I had to start an entirely new post for this information… Â this all needs to be shared. Â The original post is here, please share with your friends, family, and industry contacts. Â Make SURE that you never go near a stage constructed like the ones you’ll see below, because your life depends on it. Â Do the math here, folks — thousands of pounds of quickly moving metal and plastics versus your skin, bones, blood, and tissues. Â Which do you think is going to win? Â Your God will not protect you from faulty rigging, equipment installation, and malfeasant negligence.
Let’s take a look at some info from the contractor’s website, L&N Productions. Â The proof of negligence is right there on the website, just thumb through the photos. Â James and John Little, along with production manager Mark Doran, showcase several images on their website of past gigs they’ve done — and this interesting little blurb on their website homepage:
“L & N Productions has operated in it’s current form since 1992 and is fully covered by General Liability & Workman’s Compensation.Â Our professional and personable staff prides itself in providing high quality sound and lighting, helping to make your event a success. We specialize in festival style events, focusing on smooth transactions and attention to detail. We keep your artists satisfied and your event on schedule. We are there for you!”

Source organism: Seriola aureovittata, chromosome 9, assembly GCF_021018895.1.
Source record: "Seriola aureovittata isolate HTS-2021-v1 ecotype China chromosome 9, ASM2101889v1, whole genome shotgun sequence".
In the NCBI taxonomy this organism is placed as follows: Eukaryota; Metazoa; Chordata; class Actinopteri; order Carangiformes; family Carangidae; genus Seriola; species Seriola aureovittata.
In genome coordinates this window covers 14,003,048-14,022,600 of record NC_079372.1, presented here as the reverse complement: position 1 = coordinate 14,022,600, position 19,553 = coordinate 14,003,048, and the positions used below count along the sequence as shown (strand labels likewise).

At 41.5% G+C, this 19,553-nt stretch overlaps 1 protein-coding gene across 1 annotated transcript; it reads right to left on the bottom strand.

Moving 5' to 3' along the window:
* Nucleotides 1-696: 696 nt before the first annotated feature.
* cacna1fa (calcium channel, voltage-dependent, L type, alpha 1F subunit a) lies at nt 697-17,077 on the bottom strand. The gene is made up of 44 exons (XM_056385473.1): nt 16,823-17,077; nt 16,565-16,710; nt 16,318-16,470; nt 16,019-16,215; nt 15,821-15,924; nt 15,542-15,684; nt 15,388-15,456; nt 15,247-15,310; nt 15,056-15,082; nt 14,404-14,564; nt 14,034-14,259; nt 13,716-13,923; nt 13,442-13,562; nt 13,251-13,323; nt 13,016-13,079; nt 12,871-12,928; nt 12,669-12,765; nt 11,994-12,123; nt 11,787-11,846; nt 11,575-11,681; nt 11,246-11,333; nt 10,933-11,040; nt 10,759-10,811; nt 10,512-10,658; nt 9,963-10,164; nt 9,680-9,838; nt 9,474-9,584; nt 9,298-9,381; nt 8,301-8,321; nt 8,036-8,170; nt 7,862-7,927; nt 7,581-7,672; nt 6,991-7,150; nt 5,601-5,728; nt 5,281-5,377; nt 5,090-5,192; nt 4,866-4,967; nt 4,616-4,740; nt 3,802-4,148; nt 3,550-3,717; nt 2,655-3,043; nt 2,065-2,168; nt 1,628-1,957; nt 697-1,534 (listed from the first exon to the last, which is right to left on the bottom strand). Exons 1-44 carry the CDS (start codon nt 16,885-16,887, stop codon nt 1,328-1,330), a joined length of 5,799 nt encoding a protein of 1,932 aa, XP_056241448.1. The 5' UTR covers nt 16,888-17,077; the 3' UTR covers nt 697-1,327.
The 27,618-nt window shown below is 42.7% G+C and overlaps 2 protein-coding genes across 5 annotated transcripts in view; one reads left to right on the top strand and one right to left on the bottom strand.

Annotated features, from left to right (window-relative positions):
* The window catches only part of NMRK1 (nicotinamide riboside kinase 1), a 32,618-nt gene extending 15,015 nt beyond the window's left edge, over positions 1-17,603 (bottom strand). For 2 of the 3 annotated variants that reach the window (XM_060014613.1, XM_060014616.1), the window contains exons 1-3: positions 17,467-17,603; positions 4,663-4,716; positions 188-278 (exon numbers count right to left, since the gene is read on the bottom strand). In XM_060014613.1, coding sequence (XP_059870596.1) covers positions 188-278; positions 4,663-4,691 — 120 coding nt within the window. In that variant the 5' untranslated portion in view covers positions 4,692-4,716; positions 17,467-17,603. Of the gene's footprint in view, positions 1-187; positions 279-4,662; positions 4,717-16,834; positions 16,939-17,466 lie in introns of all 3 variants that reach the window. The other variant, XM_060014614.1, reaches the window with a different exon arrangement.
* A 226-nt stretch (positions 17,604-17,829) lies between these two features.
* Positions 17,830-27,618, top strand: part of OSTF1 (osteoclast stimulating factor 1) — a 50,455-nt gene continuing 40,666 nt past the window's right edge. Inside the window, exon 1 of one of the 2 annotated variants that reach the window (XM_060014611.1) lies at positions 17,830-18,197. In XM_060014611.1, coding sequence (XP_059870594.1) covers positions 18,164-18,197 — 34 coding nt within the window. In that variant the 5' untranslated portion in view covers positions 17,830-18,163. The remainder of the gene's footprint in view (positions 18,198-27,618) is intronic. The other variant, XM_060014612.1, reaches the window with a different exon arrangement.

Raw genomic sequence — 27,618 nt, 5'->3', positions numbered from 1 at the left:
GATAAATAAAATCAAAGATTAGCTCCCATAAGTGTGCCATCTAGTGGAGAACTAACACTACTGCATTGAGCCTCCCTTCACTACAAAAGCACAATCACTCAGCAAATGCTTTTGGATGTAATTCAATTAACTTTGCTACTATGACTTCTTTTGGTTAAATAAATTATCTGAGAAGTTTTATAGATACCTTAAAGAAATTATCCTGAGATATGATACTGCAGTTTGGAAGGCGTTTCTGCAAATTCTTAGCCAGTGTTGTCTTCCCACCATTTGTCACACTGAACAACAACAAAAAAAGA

Do you think that they’d still be covered under General Liability and Workman’s Comp if the people who administer those coverages knew they were using equipment in this fashion, AGAINST the manufacturer’s recommendations? Â Very fortunately for L&N Productions, they haven’t had a collapse in the past. Â Take a look through these images, tell me what YOU think.
Yes, that roof is being held up with spansets, and the yellow strap looks suspiciously like truck ratchet strap. Â Are those towers just sitting in the grass with NOTHING under the WHEELS?! Â YES, yes they are.
More Genie tower roofing OUTSIDE, with yellow truck strap guy wires.
Another shot of the OUTDOOR Genie tower rig. Â YOU ARE NOT TO USE GENIE TOWERS OUTDOORS!
Can they NOT read the safety guide?!